Windmill placement makes them useless


Windmills are typically grouped in strings that run along ridgelines and crosswise to the direction of the prevailing wind. This is so no windmill’s performance will suffer from the wind shadow that’s downwind of its nearest neighbor, or in the valley between ridges.

Windmills are never built in areas where ridgelines run in the same direction as the prevailing wind, since most of the windmills would necessarily be in wind shadows and no significant energy would be generated.

Windmills are never built in such unsuitable areas, that is, except in these perverted times, when windmill ownership is a legal mandate and construction costs are covered by subsidies and rising electricity prices, so that power companies do not care that their windmills produce no electricity.

One such unsuitable area, where ridgelines run in the same direction as the prevailing wind, is the southwest corner of the Tucannon Wind Project, being built by Portland General Electric in Columbia County, on land owned by Whitman College, which is advertising this construction in its alumni magazine as if it were very proud of itself for covering its precious once-arable soil with roads and concrete pads.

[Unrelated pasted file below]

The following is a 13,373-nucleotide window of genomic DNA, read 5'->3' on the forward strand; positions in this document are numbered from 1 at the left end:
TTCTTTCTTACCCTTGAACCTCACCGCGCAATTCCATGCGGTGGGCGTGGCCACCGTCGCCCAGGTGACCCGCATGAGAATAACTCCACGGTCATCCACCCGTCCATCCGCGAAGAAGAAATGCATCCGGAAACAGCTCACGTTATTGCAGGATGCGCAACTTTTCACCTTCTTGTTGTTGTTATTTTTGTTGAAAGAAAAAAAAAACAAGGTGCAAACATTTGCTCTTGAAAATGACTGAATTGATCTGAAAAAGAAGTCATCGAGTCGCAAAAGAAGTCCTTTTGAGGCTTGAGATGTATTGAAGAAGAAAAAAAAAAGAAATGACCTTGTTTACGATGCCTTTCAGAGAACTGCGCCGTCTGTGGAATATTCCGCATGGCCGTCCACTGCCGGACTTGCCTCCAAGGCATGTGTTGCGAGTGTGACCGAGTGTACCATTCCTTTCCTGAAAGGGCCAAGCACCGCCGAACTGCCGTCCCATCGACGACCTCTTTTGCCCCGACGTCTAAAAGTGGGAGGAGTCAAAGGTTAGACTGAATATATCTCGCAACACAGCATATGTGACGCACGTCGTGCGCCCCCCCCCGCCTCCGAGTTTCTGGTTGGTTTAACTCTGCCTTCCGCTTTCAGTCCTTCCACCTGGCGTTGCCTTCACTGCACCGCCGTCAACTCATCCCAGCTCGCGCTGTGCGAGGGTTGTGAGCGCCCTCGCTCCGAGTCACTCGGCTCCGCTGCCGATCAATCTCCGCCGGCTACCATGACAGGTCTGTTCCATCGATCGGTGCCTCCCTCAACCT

An anemometer tower has been recently constructed in this area, well after the windmill plans were finalized, so that an uninformed person might be fooled into thinking there was a historical windspeed database supporting the siting of an energy facility.

And yes, you guessed it, that anemometer tower is built at the bottom of a steep canyon.

You have surely noticed by now that your electricity rates are going up yet again. Construction of worthless windmills is the reason.

Jim Thorn



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